Now that we've stopped gushing about the zoom range, we would also like to take a moment to point out the awesomeness of the 180° flip LCD, which makes it possible to turn the screen towards the intended subject, and the selfie-friendly shooting modes, which makes it the perfect personal camera, just as close to you as your iPhone.
Physically, the device is so sleek and compact, some might even call it diminutive, and it has a thickness of 40mm with a 299g weight.
Other impressive aspects of this camera are its 4k video capability, 1/3200s high shutter speed, 10.0 frames-per-second continuous shooting, articulating screen, and image stabilization.
7. Canon PowerShot SX620 HS
Last lucky Canon point-and-shoot to make it on our list of the very best Canon point-and-shoot cameras is the PowerShot SX 620 HS, which some would argue deserves to end up way higher on the list. And to those people, we'd say it should be obvious by now that the list is not meant to indicate quality in a chronological fashion.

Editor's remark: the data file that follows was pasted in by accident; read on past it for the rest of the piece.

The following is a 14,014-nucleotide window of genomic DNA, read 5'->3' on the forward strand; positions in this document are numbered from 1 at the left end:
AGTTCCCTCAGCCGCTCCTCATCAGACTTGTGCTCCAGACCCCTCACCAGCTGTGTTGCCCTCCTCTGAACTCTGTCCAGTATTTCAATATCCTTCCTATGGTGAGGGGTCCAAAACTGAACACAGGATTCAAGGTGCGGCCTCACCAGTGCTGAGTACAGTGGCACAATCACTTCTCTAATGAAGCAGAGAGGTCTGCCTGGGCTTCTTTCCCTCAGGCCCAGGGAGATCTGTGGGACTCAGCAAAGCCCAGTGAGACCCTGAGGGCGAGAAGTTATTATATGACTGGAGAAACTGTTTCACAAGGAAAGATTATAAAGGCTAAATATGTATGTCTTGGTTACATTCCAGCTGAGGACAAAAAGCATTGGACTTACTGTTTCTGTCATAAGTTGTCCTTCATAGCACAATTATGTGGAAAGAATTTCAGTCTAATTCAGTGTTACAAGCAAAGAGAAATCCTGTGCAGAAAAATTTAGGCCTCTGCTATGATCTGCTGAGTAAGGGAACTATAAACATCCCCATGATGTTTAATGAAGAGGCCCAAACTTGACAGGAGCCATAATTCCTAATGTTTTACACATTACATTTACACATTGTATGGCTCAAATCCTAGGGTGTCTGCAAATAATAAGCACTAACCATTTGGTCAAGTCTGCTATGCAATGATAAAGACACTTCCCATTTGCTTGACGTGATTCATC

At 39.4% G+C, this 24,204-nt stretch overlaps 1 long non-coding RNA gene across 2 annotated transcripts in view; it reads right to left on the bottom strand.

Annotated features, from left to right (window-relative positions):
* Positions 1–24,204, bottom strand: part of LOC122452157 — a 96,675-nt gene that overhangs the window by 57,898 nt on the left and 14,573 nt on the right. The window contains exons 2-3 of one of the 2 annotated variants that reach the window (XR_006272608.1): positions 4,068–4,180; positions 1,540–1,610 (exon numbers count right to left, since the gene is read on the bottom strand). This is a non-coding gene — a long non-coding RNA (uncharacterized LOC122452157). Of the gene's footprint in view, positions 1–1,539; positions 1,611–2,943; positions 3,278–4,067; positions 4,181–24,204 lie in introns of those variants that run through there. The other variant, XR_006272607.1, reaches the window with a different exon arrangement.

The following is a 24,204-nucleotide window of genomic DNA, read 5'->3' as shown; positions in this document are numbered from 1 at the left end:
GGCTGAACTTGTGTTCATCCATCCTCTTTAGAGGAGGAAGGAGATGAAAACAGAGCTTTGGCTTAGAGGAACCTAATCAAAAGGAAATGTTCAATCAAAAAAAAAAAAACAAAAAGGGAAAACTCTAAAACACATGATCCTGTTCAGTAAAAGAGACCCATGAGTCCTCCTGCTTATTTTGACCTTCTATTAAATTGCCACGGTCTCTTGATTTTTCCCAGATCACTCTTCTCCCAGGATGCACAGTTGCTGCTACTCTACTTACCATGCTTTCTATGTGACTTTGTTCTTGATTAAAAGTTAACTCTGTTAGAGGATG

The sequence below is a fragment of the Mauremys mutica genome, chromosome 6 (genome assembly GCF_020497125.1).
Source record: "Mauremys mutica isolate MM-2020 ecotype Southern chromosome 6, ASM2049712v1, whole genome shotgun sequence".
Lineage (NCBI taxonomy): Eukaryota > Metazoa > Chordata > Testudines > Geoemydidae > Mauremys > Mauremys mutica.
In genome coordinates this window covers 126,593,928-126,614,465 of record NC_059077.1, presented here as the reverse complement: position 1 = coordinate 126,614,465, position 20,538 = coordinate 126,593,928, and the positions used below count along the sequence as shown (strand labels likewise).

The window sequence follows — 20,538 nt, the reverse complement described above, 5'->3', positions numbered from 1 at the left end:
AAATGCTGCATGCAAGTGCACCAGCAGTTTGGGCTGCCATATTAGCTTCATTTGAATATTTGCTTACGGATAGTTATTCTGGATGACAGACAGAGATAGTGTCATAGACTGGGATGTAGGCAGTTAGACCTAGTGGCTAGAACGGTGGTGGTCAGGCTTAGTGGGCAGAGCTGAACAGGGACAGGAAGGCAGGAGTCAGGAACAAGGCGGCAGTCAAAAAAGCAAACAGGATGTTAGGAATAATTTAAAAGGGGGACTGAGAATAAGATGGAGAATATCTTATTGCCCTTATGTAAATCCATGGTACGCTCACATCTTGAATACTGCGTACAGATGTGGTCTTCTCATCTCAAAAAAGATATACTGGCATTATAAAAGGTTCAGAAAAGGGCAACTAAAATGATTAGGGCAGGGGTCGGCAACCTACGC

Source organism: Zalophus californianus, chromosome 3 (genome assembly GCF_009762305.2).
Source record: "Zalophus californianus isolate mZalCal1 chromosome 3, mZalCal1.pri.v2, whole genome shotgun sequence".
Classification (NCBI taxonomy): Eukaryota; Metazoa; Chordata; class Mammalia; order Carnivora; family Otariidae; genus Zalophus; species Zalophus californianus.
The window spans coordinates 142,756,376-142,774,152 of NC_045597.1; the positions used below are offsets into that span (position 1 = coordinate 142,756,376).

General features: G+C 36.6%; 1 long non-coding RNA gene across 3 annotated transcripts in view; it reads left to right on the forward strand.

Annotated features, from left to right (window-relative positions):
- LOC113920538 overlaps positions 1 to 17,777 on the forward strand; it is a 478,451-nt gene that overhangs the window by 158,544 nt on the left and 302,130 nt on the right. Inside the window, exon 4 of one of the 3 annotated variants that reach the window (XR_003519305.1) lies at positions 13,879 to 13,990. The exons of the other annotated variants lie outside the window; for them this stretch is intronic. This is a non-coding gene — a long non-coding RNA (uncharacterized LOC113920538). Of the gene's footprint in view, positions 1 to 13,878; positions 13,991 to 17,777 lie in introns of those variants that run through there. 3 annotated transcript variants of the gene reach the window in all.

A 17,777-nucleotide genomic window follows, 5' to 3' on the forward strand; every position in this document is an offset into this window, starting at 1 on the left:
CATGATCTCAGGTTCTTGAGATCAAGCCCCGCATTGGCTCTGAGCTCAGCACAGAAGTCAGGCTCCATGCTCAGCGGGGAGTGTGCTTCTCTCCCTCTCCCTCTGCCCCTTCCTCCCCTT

The places of the devices on the list can be interchanged easily, as evidenced by this device, whose 25x zoom lens and 25-625mm equivalent lens is quite enough to make it a worthwhile purchase.
It features a 20.2 megapixel BSI CMOs sensor, and is one of those cameras equipped with the Canon "Intelligent Image Stabilizer" technology. This, of course, is a fancy term for the ability to automatically pick the right mode—a feature which is especially convenient for those new to photography.
It also sports an automatic zoom feature to help in focal length adjustments. In terms of connectivity, you have the usual NFC and built-in wireless option.